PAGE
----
Putting mental health centre stage
The founders of an arts festival believe such events have the capacity to change people’s attitudes towards mental health problems
Tara Lee performing at First Fortnight 2013.
As someone who feels awkward in social situations and is prone to depression, 19-year-old singer/
songwriter Tara Lee (her stage name) felt liberated at last year’s First Fortnight, an arts festival that challenges mental health prejudice through the creative arts.
Tara Lee will perform again at this year’s First Fortnight (January 2nd-11th) which takes place in Dublin’s Temple Bar area with events also taking place in Cork, Cavan, Wicklow, Laois, Limerick, Waterford and Kildare.
For Tara Lee, who plays The Workman’s Club in Dublin on January 10th, the festival, now in its fifth year, is a place where she can perform for like-minded people. “I pour my heart and soul into my songs. I find it really awkward talking to people about how I feel. Sometimes, bad things happen and I go home and write a sad song.
“At my first gig at last year’s First Fortnight, I was nervous because it felt like I was reading my diary to the crowd. But it turned out to be my favourite gig to date.
“It was amazing to have the full crowd actually listening. I think music helps people suffering with depression. I know when I had my problems, music made it feel like it was okay to be the way I was.”
While Tara Lee never had to take medication for depression, she attended a counsellor and her parents gave her permission to leave school for six months during which time she concentrated on her music. She later returned to education and completed her Leaving Certificate.
Bullied at a number of schools for being different, Tara Lee says it’s possible for children to become depressed.
“I had a hard time. I was a little bit of a freak. It’s trendy now to be quirky. I was into different stuff at school.
“When my classmates wanted to play sports, I wanted to play the piano in the music room. Things got really bad in secondary school.
“There’s criteria you have to meet if you’re to get through school. You’ve got to be constantly happy, bubbly and flirty. It has always been like that. Girls who are quiet, geeky and work hard are pushed to the side as if there’s something wrong with them.”
In a good place
With her debut EP, Soundtracks, being released on iTunes on January 30th, Tara Lee says she is now “in a good place”. She doesn’t believe she suffered from clinical depression.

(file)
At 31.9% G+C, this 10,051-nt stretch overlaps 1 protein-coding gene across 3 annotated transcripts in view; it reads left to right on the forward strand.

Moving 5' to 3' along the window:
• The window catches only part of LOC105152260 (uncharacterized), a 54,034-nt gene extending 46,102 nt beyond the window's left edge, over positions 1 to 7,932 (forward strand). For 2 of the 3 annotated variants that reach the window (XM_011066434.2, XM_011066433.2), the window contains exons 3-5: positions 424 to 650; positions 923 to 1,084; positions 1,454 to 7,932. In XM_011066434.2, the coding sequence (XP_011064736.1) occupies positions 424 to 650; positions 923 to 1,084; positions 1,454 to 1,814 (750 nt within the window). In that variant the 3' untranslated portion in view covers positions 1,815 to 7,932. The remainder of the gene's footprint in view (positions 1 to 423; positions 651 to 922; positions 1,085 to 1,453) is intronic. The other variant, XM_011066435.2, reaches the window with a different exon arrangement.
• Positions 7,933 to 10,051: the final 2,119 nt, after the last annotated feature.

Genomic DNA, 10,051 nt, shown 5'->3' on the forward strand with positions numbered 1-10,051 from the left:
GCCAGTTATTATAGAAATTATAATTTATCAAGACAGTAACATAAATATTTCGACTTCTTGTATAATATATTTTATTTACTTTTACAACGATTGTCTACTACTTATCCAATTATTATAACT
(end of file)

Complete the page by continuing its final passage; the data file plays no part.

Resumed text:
“I think I was depressed because of the situation I was in. As soon as I got out of that, I started to feel better.
“While what happened will affect me for the rest of my life, I don’t think the depression is going to come back. Unless I put myself in a situation with negative people, I feel I’m going to be okay.”
Tara Lee says she comes across “as really bipolar in my songs. Some of them are really upbeat and can be bitchy if I’m pissed off with someone. Others are really naive and vulnerable.
“My mind is all over the place. I’ve started to do Pilates and yoga and I think that helps me because I can get really panicky and have suffered from panic attacks.”
Co-founder of First Fortnight, JP Swaine, says the festival is unique, not just in Ireland, but internationally. “We expect to have 7,000 people interacting at First Fortnight.”
He and co-founder, David Keegan, thought it would be a good idea to brighten up January with an arts festival.
“People are very aware of their own mental health and that of others at this time of the year. There’s a lot of darkness and loss of energy for all of us in the first two weeks of the New Year. It can be a difficult time. What better time to bring something bright and exciting and interesting, like an arts festival, to people?”
Interest in mental health
Swaine, who is a social work manager dealing with the mental health issues of homeless people in Dublin, became interested in mental health as a result of losing his brother to suicide.
“I was 16 at the time and became drawn to mental healthcare as a profession. I’m interested in how mental health issues affect society and families. I have a vocational attachment to the area.”
Swaine and Keegan (who is an arts professional) believe arts events “have the capacity to change people’s attitudes towards mental health problems”.
“Our primary focus is to reduce the levels of stigma and prejudice associated with mental health issues.
“By creating spaces and events that people can interact with in a safe place, conversations can start off in really interesting ways. The arts events are jumping-off points for conversations that wouldn’t happen otherwise.”
First Fortnight events and participants include the English artist, Stuart Semple, who will bring his world renowned ‘Happy Clouds’ to Ireland for the first time.
A discussion on mental health services will be chaired by broadcaster Marian Finucane. Irish music acts, Vann Music, Come On Live Long, Mark Geary and Laura Elizabeth Hughes will perform. There will be a nationwide screening of the Oscar-winning film, Silver Linings Playbook, followed by post-show Q&A sessions.
For full programme details, visit firstfortnight.ie.